# Lesson 14

What is a Line Plot?

## Warm-up: Notice and Wonder: “Handy” Graphs (10 minutes)

### Narrative

### Launch

- Groups of 2
- Display the image.
- “What do you notice? What do you wonder?”
- 1 minute: quiet think time

### Activity

- “Discuss your thinking with your partner.”
- 1 minute: partner discussion
- Share and record responses.

### Student Facing

What do you notice? What do you wonder?

### Student Response

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### Activity Synthesis

- “What are these two graphs about? How do you know?” (One graph is about the size of gloves. The other graph is about hand spans. I can tell from the title and labels on the graphs.)
- As needed, clarify the meaning of hand span.
- “Today we are going to learn a new way to display data that is collected by measuring the lengths of objects. You are going to get a chance to measure your own hand spans and create a class data display.”

## Activity 1: Measure Our Hand Spans (20 minutes)

### Narrative

The purpose of this activity is for students to generate numerical data by measuring their hand spans in inches. Students trace their hands and measure their hand spans (the length from the tip of the pinky to the tip of the thumb). The student-generated data is used to demonstrate creating a line plot, as they work collectively to represent their hand spans measured in inches. Students add a representation of the length of their hand spans by drawing an x on a sticky note and adding it to the line plot. They make sense of the way the line plot represents a number of measurements and the size of each measurement (MP2). The class line plot will be used in the next activity to discuss the purpose and features of a line plot.

*Engagement: Provide Access by Recruiting Interest*. Provide choice and autonomy. Provide access to colored pencils, markers, colored paper, etc. for students.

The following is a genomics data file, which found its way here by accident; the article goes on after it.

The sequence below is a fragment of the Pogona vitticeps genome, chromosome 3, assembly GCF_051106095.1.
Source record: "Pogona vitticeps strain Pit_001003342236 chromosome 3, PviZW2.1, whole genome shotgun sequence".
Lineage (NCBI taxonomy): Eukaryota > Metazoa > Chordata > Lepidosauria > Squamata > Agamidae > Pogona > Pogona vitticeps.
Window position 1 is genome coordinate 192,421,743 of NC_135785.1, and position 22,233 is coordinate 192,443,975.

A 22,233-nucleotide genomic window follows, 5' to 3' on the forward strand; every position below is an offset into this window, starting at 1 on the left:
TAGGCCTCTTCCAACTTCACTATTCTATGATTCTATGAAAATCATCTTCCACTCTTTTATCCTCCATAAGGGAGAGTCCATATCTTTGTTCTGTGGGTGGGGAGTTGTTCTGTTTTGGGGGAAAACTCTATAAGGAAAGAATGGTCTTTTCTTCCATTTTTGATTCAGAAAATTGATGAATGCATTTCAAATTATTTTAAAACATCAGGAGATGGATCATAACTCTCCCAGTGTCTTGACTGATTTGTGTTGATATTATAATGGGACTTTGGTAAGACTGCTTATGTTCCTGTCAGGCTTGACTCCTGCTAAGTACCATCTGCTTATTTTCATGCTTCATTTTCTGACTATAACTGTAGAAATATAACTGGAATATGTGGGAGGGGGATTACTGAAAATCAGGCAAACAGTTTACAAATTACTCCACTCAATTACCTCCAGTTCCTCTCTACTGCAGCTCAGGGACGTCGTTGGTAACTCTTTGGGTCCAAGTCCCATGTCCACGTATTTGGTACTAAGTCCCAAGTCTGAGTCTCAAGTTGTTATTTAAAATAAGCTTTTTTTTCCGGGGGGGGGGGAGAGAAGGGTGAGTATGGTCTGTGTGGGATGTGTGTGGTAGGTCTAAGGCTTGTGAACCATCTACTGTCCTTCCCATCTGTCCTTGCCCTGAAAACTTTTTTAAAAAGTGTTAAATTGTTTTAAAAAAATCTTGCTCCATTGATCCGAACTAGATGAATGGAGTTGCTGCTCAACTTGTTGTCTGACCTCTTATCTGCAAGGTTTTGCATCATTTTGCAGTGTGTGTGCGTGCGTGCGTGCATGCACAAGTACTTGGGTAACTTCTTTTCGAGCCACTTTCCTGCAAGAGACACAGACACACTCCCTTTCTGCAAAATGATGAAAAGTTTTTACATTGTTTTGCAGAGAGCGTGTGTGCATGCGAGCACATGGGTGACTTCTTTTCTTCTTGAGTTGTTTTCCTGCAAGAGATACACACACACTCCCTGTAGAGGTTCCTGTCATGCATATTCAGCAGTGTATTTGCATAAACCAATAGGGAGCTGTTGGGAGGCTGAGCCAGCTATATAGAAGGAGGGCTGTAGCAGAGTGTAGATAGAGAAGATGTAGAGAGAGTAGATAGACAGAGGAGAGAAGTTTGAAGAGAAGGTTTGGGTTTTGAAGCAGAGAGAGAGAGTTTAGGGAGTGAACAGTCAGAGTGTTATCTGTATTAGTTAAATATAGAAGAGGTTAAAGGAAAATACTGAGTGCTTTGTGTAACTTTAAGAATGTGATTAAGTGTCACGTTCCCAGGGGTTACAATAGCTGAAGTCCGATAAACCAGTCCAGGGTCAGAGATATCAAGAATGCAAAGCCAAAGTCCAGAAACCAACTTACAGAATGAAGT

*Supports accessibility for: Attention*

### Required Materials

Materials to Gather

### Required Preparation

- Create a blank line plot with a scale from 0 to 10 for students to place their measurements on.
- Ensure the tick marks are equally spaced with enough room for students to place their sticky notes.

### Launch

- Groups of 2
- Give students 12-inch rulers.

### Activity

- “We are going to continue measuring in inches. Each of you will measure your hand span.”
- Display the image of the traced hand.
- “You are going to measure your hand span, which is the length from your pinky to your thumb. First, you’ll trace your hand and then measure it to the nearest inch.”
- “After measuring your own hand span, check your partner’s measurements.”
- 6 minutes: partner work time
- “Now, we are going to make a representation to show everyone’s hand span measurements.”
- Give each student a sticky note that is the same size.
- “Now we need to represent the data we have collected. Draw a big x on your sticky note.”
- As needed, demonstrate drawing an x on a sticky note.
- Display the blank line plot.
- ”If we want this display to show others the lengths of all our measurements, where do you think the length of your hand span should go?”
- 30 seconds: quiet think time
- 1 minute: partner discussion
- Invite students to come up to add their sticky notes to the chart above the corresponding measurement.
- Consider asking students to explain how they place their sticky notes.

### Student Facing

- Trace your hand. (Spread your fingers wide.)
- Draw a line from your thumb to your pinky. This line represents your hand span. Measure the length of your hand span in inches.
My hand span is ____________ inches.

### Student Response

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### Activity Synthesis

- “We just made a line plot.
**A line plot**is a way to show how many of each measurement using an x for each measurement. The line and the numbers on it represent the units you used to measure. The line should look like the numbers on the tool you use to measure.” - “What does each x on the line plot represent?” (Each x represents a measurement of a student hand span.)
- “What does the total number of Xs represent?” (Everybody's measurement. Its the same number as the number of people in our class today.)
- As needed, “The total number of Xs represents the total number of measurements. They don't have to each be done by different people.”